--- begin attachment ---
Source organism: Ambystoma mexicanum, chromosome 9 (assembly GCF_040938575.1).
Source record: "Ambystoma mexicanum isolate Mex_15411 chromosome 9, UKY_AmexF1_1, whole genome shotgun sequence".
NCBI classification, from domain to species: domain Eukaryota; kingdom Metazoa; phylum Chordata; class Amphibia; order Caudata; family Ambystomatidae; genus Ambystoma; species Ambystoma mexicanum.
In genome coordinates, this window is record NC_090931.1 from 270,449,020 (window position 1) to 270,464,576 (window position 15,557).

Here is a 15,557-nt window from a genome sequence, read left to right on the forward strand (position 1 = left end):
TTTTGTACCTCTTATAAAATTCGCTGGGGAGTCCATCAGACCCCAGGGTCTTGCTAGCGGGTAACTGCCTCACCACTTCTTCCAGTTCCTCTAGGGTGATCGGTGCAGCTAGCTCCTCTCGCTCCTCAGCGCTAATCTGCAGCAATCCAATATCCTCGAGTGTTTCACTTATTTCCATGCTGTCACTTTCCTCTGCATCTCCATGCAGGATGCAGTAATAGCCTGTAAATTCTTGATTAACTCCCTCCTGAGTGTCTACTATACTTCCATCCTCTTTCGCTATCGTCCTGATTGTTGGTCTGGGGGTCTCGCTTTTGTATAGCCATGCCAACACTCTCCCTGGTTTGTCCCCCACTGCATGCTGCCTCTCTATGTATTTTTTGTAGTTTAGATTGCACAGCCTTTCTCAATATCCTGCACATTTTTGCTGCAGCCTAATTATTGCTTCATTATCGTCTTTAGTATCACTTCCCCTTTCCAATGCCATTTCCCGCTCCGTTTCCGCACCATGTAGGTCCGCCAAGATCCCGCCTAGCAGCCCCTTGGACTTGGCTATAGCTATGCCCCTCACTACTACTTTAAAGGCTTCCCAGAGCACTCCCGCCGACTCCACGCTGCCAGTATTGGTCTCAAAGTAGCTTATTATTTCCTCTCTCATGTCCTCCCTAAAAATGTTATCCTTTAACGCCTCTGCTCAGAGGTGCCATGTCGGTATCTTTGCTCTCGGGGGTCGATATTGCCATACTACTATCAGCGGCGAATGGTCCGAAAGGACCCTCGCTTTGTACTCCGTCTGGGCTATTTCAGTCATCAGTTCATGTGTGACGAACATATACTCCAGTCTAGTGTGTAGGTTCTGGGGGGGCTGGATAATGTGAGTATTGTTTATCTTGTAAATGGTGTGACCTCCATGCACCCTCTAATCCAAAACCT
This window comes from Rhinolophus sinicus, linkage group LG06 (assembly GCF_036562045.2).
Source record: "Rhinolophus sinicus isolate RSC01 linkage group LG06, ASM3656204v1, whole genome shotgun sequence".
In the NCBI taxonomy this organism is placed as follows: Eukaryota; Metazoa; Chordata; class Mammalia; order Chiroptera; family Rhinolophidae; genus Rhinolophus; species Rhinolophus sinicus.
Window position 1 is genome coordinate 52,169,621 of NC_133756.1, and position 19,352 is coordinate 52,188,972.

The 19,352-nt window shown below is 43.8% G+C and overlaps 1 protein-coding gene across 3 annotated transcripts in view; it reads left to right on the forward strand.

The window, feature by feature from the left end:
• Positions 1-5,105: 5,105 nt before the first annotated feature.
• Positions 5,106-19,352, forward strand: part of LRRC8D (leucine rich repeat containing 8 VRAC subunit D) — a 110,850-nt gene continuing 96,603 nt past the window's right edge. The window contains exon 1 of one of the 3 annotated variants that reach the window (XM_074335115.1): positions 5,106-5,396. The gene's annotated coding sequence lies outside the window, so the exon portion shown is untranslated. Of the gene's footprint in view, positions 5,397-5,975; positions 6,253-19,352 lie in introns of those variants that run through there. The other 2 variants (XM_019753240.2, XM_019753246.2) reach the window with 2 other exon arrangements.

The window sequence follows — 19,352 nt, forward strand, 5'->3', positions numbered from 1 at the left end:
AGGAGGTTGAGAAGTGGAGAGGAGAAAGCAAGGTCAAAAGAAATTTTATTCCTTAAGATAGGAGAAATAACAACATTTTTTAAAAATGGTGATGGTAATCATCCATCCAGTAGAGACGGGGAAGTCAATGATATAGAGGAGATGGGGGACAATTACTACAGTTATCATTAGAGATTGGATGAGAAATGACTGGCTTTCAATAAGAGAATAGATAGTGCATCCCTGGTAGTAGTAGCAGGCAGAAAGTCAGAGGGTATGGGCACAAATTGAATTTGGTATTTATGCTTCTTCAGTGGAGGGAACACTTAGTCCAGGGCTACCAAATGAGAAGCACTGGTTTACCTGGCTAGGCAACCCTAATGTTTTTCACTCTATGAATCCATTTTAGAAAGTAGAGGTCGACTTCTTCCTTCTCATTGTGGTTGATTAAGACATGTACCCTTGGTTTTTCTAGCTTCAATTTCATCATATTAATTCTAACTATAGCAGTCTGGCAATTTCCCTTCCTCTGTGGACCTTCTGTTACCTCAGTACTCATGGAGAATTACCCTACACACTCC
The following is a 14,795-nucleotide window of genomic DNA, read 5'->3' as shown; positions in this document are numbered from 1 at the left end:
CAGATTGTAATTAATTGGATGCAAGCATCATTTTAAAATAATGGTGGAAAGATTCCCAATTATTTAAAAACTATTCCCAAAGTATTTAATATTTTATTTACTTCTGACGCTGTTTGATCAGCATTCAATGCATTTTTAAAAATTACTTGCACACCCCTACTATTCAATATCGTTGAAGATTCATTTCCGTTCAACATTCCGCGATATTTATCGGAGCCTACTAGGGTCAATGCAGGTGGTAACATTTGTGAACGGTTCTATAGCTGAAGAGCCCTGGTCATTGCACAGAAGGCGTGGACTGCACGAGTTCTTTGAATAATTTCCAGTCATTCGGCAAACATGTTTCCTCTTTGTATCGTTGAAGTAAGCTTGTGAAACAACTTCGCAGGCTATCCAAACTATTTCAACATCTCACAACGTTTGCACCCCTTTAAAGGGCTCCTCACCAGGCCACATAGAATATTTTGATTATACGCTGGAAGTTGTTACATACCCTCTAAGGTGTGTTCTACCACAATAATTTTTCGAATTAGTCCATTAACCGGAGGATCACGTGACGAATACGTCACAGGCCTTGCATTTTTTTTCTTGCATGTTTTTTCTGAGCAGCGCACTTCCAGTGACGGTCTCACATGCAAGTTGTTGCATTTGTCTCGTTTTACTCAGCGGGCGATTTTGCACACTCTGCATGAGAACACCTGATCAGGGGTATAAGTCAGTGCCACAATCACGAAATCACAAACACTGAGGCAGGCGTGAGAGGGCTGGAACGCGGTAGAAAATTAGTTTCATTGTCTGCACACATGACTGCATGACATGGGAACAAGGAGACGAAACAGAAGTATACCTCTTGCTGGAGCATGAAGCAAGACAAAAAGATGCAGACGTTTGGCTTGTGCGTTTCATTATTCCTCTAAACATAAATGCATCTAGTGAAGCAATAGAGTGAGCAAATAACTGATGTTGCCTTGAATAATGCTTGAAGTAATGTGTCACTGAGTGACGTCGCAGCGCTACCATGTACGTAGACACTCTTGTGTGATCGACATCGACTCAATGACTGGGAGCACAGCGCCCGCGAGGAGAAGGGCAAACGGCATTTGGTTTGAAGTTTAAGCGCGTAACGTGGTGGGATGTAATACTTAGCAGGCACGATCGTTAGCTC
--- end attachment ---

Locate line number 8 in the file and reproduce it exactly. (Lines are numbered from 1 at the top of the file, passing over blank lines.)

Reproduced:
Source record: "Rhinolophus sinicus isolate RSC01 linkage group LG06, ASM3656204v1, whole genome shotgun sequence".